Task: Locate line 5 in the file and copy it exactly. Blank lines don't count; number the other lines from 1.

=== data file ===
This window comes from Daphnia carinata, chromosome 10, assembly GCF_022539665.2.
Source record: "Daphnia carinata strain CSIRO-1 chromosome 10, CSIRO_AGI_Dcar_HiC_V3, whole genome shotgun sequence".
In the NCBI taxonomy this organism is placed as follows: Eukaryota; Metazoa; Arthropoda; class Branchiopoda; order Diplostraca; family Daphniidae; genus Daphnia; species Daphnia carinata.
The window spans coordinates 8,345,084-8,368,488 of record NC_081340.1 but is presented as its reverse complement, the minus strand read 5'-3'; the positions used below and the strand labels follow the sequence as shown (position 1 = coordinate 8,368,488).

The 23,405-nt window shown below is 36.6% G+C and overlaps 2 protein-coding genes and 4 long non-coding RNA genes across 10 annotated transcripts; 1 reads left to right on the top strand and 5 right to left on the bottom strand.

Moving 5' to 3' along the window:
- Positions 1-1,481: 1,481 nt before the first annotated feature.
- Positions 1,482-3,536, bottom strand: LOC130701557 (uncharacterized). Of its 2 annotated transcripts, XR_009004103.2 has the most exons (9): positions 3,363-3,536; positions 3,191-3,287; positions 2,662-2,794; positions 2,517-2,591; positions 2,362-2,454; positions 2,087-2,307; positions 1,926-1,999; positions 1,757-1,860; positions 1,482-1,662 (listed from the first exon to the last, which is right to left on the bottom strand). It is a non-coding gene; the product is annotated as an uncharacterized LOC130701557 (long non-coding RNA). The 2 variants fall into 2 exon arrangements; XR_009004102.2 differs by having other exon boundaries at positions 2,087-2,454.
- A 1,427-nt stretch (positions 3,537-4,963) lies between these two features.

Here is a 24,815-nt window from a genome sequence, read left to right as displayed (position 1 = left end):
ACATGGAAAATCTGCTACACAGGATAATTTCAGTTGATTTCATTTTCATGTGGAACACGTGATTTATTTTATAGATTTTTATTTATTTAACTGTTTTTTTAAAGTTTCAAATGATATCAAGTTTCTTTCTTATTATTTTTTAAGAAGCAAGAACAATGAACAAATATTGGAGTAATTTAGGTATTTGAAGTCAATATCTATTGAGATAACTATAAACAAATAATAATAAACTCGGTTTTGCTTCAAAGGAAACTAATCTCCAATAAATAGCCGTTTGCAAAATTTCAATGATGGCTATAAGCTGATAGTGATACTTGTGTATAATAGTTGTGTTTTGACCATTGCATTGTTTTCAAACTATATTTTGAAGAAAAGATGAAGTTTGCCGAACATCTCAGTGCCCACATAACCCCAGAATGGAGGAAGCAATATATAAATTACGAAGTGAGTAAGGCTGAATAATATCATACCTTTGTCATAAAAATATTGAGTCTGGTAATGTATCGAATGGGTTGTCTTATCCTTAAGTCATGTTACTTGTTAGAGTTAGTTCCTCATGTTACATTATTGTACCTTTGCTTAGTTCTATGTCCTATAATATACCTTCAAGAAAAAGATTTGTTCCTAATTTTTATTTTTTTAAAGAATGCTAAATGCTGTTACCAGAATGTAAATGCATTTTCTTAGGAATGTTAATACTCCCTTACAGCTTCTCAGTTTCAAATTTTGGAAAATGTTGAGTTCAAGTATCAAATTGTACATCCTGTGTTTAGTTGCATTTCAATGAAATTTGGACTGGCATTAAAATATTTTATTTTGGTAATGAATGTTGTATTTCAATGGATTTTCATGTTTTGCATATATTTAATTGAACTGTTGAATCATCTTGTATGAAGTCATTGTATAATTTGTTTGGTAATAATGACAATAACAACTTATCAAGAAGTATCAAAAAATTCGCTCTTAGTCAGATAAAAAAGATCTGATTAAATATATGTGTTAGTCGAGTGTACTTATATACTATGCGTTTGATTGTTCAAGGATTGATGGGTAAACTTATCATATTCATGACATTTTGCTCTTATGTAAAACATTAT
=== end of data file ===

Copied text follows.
The 23,405-nt window shown below is 36.6% G+C and overlaps 2 protein-coding genes and 4 long non-coding RNA genes across 10 annotated transcripts; 1 reads left to right on the top strand and 5 right to left on the bottom strand.